Japanese government seems making calm response to this incident. If the situation was reverse, how would have Chinese government responsed? It is reported that Chinese foreingn ministry did not catch this incidence until the news was on air from the Japanese side. It is suspected that this action might have been carried out by an independent decision of Chinese military. Chinese government is asked if it has enough command of its military.

by: Rex from: PGH
February 06, 2013 7:29 AM
This is a common thing. The Russians do it to us every day of the year and we in turn do it to them. Get over it.
In Response

by: Anonymous
February 06, 2013 11:02 PM
Not likely they'll get over it any time soon. This the same country who reminds the world, every chance it gets, that it had a couple of A-bombs dropped on it as if it did not deserve them. This is the same country who denies and whitewashes, every chance it gets, the atrocities they committed in China, Korea, and many other countries. This is the same country whose submarines were lurking off our west coast during the world war with hostile intent. Lest we forget.


by: Wong from: USA
February 06, 2013 2:23 AM
The Chinese aim at the Japanese and the Japanese know. If the Japanese aim at the Chinese, the the Chinese probablycan not know. The Jap play dumb with the Chinese!

Why does younger generation of Chinese stil remember what happened almost a century ago? It's just like yesterday? If we go pass the day before yesterday or further we could see the Chinese invaded and killed other countries and wiped out the whole population.

How many more deaths do you want to see?

by: chihuahua from: santa clara
February 06, 2013 12:24 AM
Chicom is going to be arrogant and very provocative in action for testing the reaction of Japanese and uncle Sam....bcause they think they can get away of it since uncle Sam debt is building up and there is no way uncle sam can pay back ....so chicom will swallow island by island from japan to philipine , vietnam and all of southeast asian countries. WAR is coming. To my Nippon friends, you should be ready for this action and don't be afraid of those panda empty brain! stealing act is a thief and traditional way of chicom.

by: Scheider from: B.R.Deutschland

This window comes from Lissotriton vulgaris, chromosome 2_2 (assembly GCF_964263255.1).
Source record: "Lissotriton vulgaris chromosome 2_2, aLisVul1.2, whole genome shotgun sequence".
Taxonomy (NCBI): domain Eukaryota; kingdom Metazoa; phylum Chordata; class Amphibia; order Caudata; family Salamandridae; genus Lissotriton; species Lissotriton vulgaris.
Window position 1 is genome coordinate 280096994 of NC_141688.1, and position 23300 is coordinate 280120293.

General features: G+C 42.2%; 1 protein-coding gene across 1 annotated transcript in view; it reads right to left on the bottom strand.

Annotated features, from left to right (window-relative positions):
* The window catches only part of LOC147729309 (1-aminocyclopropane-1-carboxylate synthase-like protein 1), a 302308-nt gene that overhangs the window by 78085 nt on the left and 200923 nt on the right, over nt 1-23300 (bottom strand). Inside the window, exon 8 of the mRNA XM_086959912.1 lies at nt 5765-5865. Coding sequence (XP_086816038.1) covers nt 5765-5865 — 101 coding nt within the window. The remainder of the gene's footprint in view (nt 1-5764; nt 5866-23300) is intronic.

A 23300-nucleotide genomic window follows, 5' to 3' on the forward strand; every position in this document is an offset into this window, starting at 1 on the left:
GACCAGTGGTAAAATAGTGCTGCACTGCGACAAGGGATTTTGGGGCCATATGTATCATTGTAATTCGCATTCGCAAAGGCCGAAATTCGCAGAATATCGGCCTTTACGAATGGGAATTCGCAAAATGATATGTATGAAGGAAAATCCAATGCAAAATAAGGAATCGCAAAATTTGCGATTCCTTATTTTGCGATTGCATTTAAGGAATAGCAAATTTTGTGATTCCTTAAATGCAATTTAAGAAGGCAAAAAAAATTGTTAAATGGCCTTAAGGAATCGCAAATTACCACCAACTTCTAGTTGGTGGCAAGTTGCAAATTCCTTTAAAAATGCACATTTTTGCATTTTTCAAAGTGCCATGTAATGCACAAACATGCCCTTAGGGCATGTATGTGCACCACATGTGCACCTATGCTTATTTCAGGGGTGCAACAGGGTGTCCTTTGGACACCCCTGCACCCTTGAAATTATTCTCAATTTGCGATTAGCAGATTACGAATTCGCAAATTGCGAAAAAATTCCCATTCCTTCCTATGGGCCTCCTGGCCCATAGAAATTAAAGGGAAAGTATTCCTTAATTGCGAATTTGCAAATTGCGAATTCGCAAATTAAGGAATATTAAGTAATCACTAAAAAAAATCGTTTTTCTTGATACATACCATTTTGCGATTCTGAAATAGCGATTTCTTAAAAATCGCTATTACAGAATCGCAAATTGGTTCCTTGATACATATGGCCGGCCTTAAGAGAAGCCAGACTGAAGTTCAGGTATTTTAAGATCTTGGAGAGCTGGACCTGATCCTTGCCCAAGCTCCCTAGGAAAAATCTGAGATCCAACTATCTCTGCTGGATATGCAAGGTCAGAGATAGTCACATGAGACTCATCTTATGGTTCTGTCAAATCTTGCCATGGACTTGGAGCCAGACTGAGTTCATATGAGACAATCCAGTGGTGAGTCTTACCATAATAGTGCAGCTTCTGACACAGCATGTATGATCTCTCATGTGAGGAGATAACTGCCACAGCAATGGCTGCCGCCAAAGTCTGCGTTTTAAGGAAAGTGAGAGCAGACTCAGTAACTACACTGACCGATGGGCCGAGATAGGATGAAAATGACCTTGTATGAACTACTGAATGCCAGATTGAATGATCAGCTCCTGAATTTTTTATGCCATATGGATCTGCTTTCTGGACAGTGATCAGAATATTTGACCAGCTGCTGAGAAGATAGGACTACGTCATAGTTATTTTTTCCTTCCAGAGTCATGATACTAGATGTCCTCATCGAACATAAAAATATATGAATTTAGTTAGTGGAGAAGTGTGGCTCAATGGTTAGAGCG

February 05, 2013 9:55 PM
@Godwin from Accra, Chinese people should know that their Communist leaders are diverting their attention from domestic matters such as their leaders' corruptions, air pollution, no freedom of speech, economic divide, and so on. If they want have an enemy to revenge, they must aim at Communist leaders as targets.

by: UnderNoMake from: Japan
February 05, 2013 5:08 PM
To KILLER001 and Godwin,

There you go again! ….according to your theory, for example, Native Americans could have a legal right to kill white US citizens NOW? … Anyway, you always want to dwell on the past, but we dwell NOW. You should realize yourself not to be respected all over the world NOW. The more stubborn you are, the more isolated from surrounding countries NOW.
In Response

by: jj from: Us
February 06, 2013 8:18 AM
"Anyway, you always want to dwell on the past, but we dwell NOW."
Because you Japs have a dirty history. You want to forget it.
In Response

by: Anonymous
February 06, 2013 12:54 AM
There is no justice in this world, just power. When you are strong, what you do is justice. It is absolutely that most Japanese is friendly,but some politicians is not friendly, they kidnap all Japanese as their chess. Both Chinese and Japanese like to be peaceful. We hope Japan politicians stop to create issues on Diaoyu island.
In Response

by: killer001 from: china
February 06, 2013 12:49 AM
japan is isolated from surrounding contries too,that just the outcome the us want to see